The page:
mountain ash

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Mountain Ash,

Welsh Aberpennar, town (1981 pop. 26,231), Rhondda Cynon Taff, S Wales. A former mining community, it depended upon the great coal mines nearby, which were developed in the 19th cent. A pavilion was built in 1906 to house the annual Welsh arts festival, the eisteddfod.

mountain ash,

name for any species of the genus Sorbus of the family Rosaceae (roserose,
common name for some members of the Rosaceae, a large family of herbs, shrubs, and trees distributed over most of the earth, and for plants of the genus Rosa, the true roses.
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 family), hardy ornamental trees and shrubs native to the Northern Hemisphere, not related to the true ashes. They are deciduous and bear flat-topped clusters of white flowers followed by orange or brilliant red berrylike fruits, for which they are widely cultivated as ornamentals. The astringent pome fruits are often used in domestic remedies. Of native kinds, the most common is the American mountain ash (S. americana), ranging from Newfoundland to North Carolina. Introduced species are often cultivated, especially the common European mountain ash or rowan tree (S. aucuparia). This tree is one of the most revered plants in the folklore of the Old World. It warded off evil influences and was "Thor's helper"; bits of the wood were thought to avert almost any disaster. The unrelated mountain ash, Eucalyptus regnans, of Australia is a member of the myrtlemyrtle,
common name for the Myrtaceae, a family of shrubs and trees almost entirely of tropical regions, especially in America and Australia. The family is characterized by leaves (usually evergreen) containing aromatic volatile oils. Many have showy blossoms.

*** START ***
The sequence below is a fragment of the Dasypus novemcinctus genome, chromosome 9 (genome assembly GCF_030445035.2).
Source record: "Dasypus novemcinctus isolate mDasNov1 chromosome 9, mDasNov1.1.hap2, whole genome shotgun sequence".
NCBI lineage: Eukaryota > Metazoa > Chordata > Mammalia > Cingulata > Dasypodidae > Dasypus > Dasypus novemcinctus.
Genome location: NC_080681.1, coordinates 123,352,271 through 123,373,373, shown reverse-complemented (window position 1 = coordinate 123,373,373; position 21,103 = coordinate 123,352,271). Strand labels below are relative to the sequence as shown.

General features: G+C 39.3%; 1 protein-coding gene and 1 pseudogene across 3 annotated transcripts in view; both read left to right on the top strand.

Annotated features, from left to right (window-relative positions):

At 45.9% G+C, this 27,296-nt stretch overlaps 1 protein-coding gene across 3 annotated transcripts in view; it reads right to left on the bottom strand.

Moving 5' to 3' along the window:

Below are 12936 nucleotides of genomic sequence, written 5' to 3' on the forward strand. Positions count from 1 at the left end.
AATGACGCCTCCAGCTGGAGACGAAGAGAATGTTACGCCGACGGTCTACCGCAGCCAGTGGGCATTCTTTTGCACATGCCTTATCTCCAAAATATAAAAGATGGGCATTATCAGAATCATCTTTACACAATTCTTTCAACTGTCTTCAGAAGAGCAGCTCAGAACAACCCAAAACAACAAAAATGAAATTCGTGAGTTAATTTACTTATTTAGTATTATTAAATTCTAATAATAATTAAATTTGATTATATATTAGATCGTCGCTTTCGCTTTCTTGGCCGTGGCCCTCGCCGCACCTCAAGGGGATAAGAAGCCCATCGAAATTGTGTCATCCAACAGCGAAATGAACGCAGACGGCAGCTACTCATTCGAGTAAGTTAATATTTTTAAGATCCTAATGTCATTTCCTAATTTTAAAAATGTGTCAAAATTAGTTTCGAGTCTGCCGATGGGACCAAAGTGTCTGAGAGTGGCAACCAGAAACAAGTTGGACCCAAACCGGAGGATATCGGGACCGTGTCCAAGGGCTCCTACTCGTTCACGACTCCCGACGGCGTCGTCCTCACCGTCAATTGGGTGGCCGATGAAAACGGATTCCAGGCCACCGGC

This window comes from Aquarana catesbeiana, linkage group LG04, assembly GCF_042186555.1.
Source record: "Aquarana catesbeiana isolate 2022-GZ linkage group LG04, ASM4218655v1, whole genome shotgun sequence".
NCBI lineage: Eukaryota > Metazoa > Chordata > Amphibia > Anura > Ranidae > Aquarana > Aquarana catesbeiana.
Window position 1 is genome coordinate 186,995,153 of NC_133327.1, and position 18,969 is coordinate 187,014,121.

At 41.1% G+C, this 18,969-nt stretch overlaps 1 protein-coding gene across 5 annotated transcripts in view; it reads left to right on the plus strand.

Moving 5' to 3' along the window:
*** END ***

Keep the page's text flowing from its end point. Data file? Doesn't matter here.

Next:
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 family. Mountain ash is classified in the division MagnoliophytaMagnoliophyta
, division of the plant kingdom consisting of those organisms commonly called the flowering plants, or angiosperms. The angiosperms have leaves, stems, and roots, and vascular, or conducting, tissue (xylem and phloem).
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, class Magnoliopsida, order Rosales, family Rosaceae.
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Mountain Ash

(pop culture)

In the third chapter of Dracula, while Jonathan Harker was trying to determine his situation, he asked rhetorically, “What meant the giving of the crucifix, of the garlic, of the wild rose, of the mountain rose?” The modern reader has come to know these four items as devices for protection against vampires. Mountain ash is a member of the rose family and is also known in northern Europe and the British Isles as the rowan. Bram Stoker probably knew of the traditional use of the mountain ash as protection against witchcraft, in much the same manner as hawthorn was used throughout southern Europe. A rowan tree was often planted in churchyards and at the door of homesteads as a warning against evil spirits and was sometimes pruned so it became an arch over the barn door to protect the farm animals. It was particularly effective in conjunction with a red thread, and in the Scottish highlands women often used a piece of twisted red silk around their fingers along with a necklace of rowan berries.

In Scandinavia it was also known as Thor’s Helper, a designation derived from a story in which the tree helped him escape a flood caused by the Frost Giants.


McNeil, F. Marian. Scottish Folklore and Folk Belief. Vol. 1, The Silver Bough. Glasgow: William Maclellan, 1957, 1977. 220 pp.
Porteous, Alexander. Forest Folklore, Mythology, and Romance. London: George Allen & Unwin, 1928. 319 pp.

Mulo see: Gypsies, Vampires and the

The Vampire Book, Second Edition © 2011 Visible Ink Press®. All rights reserved.

mountain ash

symbol of prudence. [Tree Symbolism: Flora Symbolica, 176]
Allusions—Cultural, Literary, Biblical, and Historical: A Thematic Dictionary. Copyright 2008 The Gale Group, Inc. All rights reserved.

mountain ash

1. any of various trees of the rosaceous genus Sorbus, such as S aucuparia (European mountain ash or rowan), having clusters of small white flowers and bright red berries
2. any of several Australian eucalyptus trees, such as Eucalyptus regnans
Collins Discovery Encyclopedia, 1st edition © HarperCollins Publishers 2005